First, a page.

Bloodline October 2018
Over the course of a year of monthly meetings, The CLL Bloodline will teach the BASICS needed to understand CLL, bring news, help with the acronym and new vocabulary, and offer simple fun quizzes.
Anemia (low red cell count) is a common complication in CLL. All of the following causes are directly related to CLL and its treatment except:
- Crowding in the bone marrow by the CLL cancer cells so there is not enough room left to make red blood cells (RBC).
- An enlarged spleen that both hoards and destroys too many red blood cells (RBC).
- Suppression of the bone marrow by chemotherapy or other drugs used to treat
- Nutrient deficiencies such as low iron, folate or B12 limiting the raw material needed to build new RBC.
- Destruction of the RBC by an auto-immune process (auto-immune hemolytic anemia or AIHA).
- A rare complication where a secondary cancer called myelodysplastic syndromes or MDS develops leading to bone marrow
The correct answer is #4. Although low iron, folate or B12 may be found in CLL, the disease and its treatment should not directly lead to these deficiencies. All the others are possible causes of anemia in chronic lymphocytic leukemia and thus re-enforce the importance of having the correct assessment of the cause of the anemia, as each is treated differently.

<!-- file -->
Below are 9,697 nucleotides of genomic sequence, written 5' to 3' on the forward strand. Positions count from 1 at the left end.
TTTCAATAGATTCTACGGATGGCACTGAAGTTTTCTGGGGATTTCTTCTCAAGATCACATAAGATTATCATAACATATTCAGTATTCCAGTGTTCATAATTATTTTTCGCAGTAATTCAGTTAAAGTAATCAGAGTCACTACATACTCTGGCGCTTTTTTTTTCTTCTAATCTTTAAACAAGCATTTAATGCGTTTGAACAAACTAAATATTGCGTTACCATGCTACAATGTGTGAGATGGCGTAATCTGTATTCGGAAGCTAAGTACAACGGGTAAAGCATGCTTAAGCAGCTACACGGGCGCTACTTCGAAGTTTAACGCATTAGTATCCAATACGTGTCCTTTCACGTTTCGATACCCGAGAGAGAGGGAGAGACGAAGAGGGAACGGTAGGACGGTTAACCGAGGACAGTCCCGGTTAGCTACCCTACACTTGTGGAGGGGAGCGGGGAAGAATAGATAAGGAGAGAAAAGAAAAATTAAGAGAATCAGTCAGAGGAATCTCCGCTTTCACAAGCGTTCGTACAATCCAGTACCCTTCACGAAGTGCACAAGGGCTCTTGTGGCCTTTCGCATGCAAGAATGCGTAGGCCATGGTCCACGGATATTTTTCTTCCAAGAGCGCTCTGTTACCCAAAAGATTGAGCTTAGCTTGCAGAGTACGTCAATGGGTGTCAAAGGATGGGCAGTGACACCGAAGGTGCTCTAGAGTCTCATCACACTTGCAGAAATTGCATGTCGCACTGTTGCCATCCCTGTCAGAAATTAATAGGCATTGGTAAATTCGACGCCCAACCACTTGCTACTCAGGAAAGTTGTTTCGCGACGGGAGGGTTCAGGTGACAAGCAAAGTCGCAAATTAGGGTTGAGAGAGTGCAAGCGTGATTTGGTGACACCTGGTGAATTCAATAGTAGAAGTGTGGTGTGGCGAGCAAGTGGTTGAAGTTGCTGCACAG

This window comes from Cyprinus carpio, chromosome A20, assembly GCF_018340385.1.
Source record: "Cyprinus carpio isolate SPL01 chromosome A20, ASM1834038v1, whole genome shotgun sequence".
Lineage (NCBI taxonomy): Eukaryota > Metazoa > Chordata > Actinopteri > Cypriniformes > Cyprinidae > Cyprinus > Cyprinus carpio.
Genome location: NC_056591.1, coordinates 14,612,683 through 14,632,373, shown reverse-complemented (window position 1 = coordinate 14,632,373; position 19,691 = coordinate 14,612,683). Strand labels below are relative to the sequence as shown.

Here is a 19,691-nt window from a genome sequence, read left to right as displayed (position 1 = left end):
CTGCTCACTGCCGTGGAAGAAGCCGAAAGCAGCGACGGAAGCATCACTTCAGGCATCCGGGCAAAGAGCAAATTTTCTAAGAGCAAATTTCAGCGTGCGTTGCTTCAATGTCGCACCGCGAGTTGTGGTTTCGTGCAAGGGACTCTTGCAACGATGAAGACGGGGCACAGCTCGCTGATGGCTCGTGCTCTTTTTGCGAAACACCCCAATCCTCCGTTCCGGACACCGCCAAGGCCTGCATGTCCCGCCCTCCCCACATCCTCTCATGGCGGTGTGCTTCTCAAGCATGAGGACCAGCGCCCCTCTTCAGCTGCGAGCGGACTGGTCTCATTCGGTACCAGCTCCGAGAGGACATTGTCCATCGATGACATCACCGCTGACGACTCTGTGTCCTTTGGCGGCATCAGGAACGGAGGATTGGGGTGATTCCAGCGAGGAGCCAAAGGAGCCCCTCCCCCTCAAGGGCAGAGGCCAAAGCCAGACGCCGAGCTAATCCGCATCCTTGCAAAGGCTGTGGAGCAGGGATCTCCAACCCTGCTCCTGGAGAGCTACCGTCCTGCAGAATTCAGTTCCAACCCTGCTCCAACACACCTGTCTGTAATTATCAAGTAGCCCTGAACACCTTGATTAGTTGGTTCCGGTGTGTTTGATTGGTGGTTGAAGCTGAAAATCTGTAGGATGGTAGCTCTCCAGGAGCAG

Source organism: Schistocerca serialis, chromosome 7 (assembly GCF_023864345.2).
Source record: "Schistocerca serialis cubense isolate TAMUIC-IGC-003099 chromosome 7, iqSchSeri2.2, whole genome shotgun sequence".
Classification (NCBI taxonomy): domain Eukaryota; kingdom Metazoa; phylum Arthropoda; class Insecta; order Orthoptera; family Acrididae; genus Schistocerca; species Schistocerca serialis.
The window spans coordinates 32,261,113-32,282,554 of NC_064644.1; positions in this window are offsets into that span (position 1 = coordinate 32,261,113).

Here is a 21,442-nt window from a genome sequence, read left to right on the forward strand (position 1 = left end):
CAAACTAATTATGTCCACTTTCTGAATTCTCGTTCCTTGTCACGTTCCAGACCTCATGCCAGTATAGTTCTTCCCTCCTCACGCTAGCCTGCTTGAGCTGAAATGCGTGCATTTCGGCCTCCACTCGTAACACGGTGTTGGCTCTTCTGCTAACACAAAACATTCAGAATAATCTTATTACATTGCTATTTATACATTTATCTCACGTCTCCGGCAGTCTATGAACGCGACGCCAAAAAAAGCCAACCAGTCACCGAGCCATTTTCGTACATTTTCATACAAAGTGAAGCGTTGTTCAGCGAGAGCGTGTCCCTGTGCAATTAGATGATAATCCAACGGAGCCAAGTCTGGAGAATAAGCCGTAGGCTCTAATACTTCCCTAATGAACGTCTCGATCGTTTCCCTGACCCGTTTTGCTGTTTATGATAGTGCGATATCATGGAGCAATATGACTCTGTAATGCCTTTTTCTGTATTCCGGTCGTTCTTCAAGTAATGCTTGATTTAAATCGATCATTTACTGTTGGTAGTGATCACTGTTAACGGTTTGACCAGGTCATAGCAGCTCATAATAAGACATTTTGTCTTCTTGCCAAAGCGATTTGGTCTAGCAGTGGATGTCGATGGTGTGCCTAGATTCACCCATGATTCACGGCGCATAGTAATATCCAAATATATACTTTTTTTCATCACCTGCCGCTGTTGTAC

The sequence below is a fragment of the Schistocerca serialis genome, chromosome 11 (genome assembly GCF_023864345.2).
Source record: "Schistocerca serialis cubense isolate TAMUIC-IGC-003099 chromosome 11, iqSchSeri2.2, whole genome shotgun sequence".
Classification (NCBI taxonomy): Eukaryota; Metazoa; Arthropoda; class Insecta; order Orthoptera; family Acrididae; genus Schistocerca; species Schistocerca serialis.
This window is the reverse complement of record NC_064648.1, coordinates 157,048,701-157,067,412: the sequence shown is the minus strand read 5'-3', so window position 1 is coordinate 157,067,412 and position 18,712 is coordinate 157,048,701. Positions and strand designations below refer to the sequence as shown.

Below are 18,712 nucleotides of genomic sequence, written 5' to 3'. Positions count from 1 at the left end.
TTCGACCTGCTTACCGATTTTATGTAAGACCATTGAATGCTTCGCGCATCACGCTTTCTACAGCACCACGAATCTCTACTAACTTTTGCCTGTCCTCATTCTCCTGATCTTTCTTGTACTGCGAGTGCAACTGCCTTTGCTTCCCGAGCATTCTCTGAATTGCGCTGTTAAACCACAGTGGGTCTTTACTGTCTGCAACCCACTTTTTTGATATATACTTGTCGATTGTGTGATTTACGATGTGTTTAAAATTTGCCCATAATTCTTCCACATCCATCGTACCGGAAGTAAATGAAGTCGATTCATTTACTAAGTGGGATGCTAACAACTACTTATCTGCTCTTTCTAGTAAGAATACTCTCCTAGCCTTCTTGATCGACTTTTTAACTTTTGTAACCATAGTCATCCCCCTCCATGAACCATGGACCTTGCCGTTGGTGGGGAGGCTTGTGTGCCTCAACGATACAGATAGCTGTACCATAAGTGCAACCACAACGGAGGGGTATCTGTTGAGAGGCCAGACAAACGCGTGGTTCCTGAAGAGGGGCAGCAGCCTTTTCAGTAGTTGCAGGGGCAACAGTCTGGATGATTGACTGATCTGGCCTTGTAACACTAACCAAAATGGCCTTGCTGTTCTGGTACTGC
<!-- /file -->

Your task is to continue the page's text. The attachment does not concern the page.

Sept. 2018: The U.S. Food and Drug Administration (FDA) approved Duvelisib (COPIKTRA) an oral inhibitor of phosphoinositide 3-kinase (PI3K), and the first approved dual inhibitor of PI3K-delta and PI3K-gamma. It is approved for relapsed or refractory CLL/SLL after at least two prior therapies.
THE BASICS: Definitions and Diagnosis
In last May’s Bloodline, we discussed some factors that go into deciding your choice of therapy. This month we will start describing large categories of treatment.
Chemo-immunotherapy (CIT) was, until recently, the main treatment for CLL. Today it is a good choice only for a few with the best prognostic markers. It uses chemo drugs that non-specifically kill any fasting growing cells such as cancer cells. In CLL, common drugs are fludarabine (F), cyclophosphamide (C) bendamustine (B) and chlorambucil. Chemo is more effective when combined with immunotherapy (IT), usually a monoclonal antibodies (MAB) including rituximab (R), ofatuzumab, and obinutuzumab) that target a specific marker (CD20) found only on CLL and normal B cells. Common CIT are FCR, BR and chlorambucil and obinutuzumab.
WORD/ACRONYM OF THE MONTH: CD
CD or Clusters of Differentiation are proteins on the cell surface used for immunophenotyping (cellular fingerprinting) for diagnosis or as a target for monoclonal and CAR-T to attack.
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